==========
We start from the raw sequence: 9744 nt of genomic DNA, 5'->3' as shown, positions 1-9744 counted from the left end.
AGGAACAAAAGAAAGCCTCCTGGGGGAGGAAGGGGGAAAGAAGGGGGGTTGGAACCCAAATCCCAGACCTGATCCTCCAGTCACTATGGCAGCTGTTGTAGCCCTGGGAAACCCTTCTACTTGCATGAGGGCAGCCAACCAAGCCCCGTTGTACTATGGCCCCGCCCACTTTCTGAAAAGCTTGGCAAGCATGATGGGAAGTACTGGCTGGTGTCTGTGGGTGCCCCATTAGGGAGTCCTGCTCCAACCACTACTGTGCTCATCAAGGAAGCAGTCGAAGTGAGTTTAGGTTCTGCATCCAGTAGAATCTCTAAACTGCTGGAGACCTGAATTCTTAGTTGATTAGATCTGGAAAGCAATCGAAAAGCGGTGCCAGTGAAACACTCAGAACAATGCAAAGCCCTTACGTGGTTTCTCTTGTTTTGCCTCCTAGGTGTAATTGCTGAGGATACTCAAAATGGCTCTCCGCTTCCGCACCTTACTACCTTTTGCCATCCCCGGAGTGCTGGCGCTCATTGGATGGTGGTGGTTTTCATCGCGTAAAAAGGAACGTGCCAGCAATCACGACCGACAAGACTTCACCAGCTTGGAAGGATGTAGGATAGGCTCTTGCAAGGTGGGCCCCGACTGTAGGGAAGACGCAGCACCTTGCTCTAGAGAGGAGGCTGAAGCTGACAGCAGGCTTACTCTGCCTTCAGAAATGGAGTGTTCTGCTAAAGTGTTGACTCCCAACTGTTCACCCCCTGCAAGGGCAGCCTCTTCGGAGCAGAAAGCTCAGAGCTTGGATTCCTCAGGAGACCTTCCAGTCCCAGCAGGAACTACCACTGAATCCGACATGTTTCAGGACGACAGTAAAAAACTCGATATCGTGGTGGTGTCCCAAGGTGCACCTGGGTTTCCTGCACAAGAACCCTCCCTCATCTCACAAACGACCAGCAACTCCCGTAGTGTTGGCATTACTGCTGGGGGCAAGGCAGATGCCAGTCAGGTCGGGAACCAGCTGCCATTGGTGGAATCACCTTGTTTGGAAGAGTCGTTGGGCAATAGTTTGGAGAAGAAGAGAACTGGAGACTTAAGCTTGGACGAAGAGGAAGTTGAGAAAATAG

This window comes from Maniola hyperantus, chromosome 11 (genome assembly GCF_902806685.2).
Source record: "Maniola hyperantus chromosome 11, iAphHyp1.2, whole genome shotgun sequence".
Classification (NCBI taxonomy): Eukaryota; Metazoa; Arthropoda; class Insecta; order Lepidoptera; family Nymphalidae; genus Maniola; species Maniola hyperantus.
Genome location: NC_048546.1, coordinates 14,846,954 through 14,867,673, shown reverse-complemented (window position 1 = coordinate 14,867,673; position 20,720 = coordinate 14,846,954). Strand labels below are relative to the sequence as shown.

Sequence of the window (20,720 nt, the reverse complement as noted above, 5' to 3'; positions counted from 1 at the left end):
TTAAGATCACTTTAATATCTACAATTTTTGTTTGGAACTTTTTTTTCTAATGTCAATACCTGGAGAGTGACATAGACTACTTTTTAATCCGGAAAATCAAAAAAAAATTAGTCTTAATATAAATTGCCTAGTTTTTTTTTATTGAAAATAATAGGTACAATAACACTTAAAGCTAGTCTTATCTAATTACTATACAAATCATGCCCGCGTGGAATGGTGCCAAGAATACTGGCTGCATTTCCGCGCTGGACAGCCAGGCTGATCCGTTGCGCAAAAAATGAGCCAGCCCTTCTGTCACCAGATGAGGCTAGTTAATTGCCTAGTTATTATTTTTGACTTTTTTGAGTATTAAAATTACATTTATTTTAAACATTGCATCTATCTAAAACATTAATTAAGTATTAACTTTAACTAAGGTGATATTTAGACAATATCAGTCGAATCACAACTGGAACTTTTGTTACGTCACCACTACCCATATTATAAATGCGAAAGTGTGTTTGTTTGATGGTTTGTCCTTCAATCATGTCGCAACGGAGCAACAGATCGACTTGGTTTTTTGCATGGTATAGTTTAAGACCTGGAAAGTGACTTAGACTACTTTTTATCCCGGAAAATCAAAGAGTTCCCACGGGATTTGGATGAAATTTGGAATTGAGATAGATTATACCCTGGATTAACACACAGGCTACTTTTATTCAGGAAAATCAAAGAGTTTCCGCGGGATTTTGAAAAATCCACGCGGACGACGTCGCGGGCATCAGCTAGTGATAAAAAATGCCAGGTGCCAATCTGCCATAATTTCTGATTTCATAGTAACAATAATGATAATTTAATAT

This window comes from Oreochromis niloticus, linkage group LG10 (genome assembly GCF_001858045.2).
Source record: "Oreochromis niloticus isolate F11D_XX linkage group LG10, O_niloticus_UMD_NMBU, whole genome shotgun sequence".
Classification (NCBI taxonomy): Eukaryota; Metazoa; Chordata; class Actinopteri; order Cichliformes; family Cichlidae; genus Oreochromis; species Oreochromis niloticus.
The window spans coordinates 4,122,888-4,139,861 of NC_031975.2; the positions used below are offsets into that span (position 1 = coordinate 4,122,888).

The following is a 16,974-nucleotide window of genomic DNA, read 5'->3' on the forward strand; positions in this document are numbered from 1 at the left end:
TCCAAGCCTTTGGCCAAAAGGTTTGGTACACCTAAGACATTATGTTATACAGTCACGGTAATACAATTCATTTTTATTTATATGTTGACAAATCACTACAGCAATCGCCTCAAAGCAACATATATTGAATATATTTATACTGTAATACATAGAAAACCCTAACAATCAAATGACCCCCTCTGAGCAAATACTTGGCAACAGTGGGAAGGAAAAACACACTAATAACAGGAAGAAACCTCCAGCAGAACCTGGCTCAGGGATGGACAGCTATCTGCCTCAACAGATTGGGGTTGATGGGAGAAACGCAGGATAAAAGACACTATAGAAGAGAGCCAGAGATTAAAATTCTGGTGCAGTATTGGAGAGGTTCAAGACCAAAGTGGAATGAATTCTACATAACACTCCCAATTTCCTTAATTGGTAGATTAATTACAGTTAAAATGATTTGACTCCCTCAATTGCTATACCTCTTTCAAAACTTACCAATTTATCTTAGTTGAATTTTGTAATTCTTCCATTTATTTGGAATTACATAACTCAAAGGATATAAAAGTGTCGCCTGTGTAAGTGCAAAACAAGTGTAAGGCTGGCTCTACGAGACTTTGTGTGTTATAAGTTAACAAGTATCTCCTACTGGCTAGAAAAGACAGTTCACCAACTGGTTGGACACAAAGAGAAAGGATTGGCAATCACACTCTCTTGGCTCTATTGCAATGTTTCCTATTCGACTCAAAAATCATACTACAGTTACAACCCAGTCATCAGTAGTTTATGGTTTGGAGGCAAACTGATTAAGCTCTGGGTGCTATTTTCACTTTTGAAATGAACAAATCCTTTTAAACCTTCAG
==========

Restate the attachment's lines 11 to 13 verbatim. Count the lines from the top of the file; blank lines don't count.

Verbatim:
Classification (NCBI taxonomy): Eukaryota; Metazoa; Chordata; class Actinopteri; order Cichliformes; family Cichlidae; genus Oreochromis; species Oreochromis niloticus.
The window spans coordinates 4,122,888-4,139,861 of NC_031975.2; the positions used below are offsets into that span (position 1 = coordinate 4,122,888).

The following is a 16,974-nucleotide window of genomic DNA, read 5'->3' on the forward strand; positions in this document are numbered from 1 at the left end: